This story originated in VOA’s Russian Service. Some information is from AFP and Reuters.
WASHINGTON – The Senate’s ranking Democrat on the U.S. Helsinki Commission says Russia’s jailing of human rights activists during recent protests in Moscow demands a coordinated U.S.-led response.
“The international community needs to be concerned about what’s happening in Russia,” Senator Ben Cardin of Maryland told VOA’s Russian Service on Thursday.
“Russia is a signatory to the Helsinki Final Accords, which gives every signatory country a responsibility to challenge what’s happening in other countries,” he said. “Secondly, Congress made it clear with the passage of the Magnitsky law that we will not allow people to be abused in other countries, to have their basic human rights taken away, and still enjoy the benefits of our country through the use of our banking system for the use of the ability to visit our country.
“The uptick of imprisonment of people who are standing up for basic human rights in Russia requires an international response led by the United States,” he added, referring to a recently published report by the Moscow-headquartered Memorial Human Rights Center.
Produced in partnership with various international human rights groups, the report, which says at least 200 political prisoners are unlawfully held in Russian prisons—a number “increased significantly” from 2015—was the centerpiece of a bipartisan letter that Cardin, along with 10 fellow senators, sent to Secretary of State Mike Pompeo and Treasury Secretary Steve Mnuchin on Tuesday.
In the letter, the legislators call on the administration officials to issue a new round of sanctions in accordance with the Magnitsky Act over Russia’s targeting of political dissidents within its own borders.
While some Russian government officials have already been targeted by U.S. sanctions for arbitrary incarcerations, the letter states, “many others — including Prosecutor General Yuri Chaika, Justice Minister Alexander Konovalov, and Federal Penitentiary Service Director Gennady Kornienko — have not.”
Thomas Graham, a distinguished fellow at the Council on Foreign Relations and managing director of Kissinger Associates, however, said getting the White House to comply with the request may be an uphill battle.
“I don’t think the administration is interested in levying further sanctions on Russia, certainly not in a major way,” Graham said when asked about Tuesday’s letter.
“[This administration] hasn’t up to this point demonstrated a great deal of concern about what’s happening domestically in Russia, so my guess is that they would be resistant to that idea,” he said, adding that a critical mass of Congressional pressure, however, could tip the scales.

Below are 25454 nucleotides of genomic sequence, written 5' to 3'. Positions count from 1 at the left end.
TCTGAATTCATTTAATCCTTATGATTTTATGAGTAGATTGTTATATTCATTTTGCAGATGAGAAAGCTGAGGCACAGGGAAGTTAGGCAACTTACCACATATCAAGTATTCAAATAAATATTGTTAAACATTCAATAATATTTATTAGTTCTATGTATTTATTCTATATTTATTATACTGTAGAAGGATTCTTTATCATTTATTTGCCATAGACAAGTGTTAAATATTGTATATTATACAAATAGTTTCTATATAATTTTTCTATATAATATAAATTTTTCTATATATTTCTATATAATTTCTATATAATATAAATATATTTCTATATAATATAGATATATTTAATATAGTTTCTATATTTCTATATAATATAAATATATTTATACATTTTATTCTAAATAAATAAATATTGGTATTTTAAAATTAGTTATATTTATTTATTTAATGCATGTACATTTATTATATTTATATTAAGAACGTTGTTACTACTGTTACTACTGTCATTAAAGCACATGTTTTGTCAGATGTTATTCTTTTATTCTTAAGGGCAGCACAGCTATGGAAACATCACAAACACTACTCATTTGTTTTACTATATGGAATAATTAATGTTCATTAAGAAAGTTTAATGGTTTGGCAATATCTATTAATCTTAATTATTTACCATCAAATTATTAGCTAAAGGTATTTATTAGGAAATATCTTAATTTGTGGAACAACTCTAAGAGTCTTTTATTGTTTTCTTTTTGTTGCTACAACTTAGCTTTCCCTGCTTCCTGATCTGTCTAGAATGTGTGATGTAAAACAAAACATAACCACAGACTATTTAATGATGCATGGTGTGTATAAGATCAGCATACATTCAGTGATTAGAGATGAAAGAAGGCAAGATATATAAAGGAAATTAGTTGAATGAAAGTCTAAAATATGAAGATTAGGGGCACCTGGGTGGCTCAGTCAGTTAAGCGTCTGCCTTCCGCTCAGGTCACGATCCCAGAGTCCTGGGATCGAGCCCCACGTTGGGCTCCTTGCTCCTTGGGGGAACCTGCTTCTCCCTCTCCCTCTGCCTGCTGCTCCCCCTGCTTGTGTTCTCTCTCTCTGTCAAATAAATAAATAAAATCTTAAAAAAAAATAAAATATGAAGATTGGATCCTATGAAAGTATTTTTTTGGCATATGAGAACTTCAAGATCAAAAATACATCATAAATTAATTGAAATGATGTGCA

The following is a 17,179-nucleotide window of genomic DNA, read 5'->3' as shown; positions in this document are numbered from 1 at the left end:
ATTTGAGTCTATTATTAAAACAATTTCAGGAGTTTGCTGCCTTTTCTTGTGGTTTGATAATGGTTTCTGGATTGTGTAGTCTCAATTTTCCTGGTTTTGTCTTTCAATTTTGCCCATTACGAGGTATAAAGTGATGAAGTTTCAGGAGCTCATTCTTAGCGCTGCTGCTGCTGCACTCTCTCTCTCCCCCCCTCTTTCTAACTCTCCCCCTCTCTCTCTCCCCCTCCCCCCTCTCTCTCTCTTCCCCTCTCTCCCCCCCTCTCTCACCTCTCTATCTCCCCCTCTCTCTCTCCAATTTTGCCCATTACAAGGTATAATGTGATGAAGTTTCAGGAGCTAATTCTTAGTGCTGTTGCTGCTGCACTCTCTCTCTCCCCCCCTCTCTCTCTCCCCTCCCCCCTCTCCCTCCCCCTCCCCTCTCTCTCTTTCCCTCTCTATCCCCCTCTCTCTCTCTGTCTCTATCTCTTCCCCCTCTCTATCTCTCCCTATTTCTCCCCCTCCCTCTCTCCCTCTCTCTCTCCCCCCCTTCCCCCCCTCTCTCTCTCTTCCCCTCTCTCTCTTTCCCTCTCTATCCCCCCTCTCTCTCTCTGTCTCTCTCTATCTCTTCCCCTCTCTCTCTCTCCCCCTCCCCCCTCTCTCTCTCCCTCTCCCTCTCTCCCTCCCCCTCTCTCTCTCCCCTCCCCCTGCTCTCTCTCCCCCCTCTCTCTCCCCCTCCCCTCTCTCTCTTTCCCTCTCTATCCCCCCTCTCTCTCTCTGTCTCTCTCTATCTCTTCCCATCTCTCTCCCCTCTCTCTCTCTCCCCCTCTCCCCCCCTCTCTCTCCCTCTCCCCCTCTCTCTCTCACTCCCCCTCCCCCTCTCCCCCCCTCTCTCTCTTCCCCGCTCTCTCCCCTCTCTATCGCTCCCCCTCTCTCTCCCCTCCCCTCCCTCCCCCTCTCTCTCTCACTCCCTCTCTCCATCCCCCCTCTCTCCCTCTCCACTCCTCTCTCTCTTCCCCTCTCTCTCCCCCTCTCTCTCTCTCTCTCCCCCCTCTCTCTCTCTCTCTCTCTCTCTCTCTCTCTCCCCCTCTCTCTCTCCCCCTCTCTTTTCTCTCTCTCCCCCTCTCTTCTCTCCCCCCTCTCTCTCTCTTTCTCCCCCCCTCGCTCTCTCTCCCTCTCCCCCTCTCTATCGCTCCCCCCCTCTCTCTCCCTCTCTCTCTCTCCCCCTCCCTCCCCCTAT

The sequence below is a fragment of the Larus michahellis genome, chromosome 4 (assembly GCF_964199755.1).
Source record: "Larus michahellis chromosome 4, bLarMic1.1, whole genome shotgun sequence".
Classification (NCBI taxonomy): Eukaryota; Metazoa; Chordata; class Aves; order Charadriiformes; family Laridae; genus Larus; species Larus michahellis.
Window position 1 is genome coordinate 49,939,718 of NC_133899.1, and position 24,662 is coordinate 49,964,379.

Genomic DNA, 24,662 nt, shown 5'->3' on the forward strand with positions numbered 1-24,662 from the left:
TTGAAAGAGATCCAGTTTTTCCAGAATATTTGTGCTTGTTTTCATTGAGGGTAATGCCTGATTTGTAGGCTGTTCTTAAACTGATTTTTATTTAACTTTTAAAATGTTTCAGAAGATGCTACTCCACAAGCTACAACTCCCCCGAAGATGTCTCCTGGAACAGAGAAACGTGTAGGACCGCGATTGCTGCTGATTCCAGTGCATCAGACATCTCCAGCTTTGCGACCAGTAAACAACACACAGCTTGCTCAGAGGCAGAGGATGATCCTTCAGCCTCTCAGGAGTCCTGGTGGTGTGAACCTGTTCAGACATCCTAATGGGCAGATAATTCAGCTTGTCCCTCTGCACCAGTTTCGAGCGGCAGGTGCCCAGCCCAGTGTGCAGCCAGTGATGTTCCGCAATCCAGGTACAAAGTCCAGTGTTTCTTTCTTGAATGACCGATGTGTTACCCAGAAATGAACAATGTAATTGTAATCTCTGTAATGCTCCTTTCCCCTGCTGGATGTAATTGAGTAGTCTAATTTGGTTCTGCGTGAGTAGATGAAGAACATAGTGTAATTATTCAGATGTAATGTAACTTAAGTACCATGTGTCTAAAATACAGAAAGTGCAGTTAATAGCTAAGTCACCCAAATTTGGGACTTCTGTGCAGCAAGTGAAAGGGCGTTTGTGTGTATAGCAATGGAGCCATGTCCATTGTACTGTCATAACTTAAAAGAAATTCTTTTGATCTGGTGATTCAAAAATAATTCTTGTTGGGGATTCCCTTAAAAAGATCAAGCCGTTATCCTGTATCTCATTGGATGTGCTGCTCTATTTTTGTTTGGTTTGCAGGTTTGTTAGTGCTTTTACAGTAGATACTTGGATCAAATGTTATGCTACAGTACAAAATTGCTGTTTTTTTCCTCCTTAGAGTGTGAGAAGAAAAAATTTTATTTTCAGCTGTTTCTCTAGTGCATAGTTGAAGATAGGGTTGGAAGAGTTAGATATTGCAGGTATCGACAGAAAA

“We saw with the second wave of sanctions on the chemical weapons issue connected with [ex-spy Sergei] Skripal, that it took several months for the administration actually levy those, and only after pressure from Congress,” he said. “So the issue here is to what extent Congress is prepared to put pressure on the administration to levy sanctions in accordance with the Magnitsky Act.
“But if it’s just a letter from 11 senators,” he cautioned, “that is not going to be sufficient to get the administration to act.”
Senator Cardin, however, was more optimistic.
“It’s always hard to predict how the Trump administration will respond, but I can tell you there is strong bipartisan support [for the idea] that you cannot allow this type of conduct in Russia to go unchallenged,” he said. “If we do, it will lead to other repressive activities that are against U.S. security interests. So, it’s important for the United States to lead, and we’re hopeful that by the strong bipartisan support in the Senate, that the administration will take action.”
Tuesday’s bipartisan letter, signed by several Democratic and Republican senators, comes amid a series of anti-Kremlin protests in Moscow that have resulted in mass detentions and arrests of high-profile actors and activists that appear to be politically motivated.
Cardin, who is also the top Democrat on the Senate Foreign Relations Committee, called on other countries who’ve passed versions of the Magnitsky Act to press for similarly targeted sanctions of Russian civil servants behind the incarceration of various human rights activists.
“I do think we can coordinate active action, and we’re a much more effective if the Magnitsky-type sanctions are imposed beyond just the United States,” said Cardin.
Russia on Tuesday expressed “bewilderment” by a fresh round of non-Magnitsky U.S. sanctions on several Russians — including a businessperson tied to President Vladimir Putin and a disinformation operation purportedly aimed at conspiring to manipulate the U.S. 2018 midterm election — to which they vowed to respond.
Last week, British Foreign Secretary Dominic Raab said London would introduce Magnitsky-style laws after it leaves the European Union to freeze assets of those deemed responsible for human rights abuses.
In 2018, the British parliament passed a so-called “Magnitsky amendment” to the Sanctions and Anti-Money Laundering Act to give the government the power to impose sanctions on people who commit gross human rights violations.
Raab did not give any further details of the government’s plans would differ from these existing powers.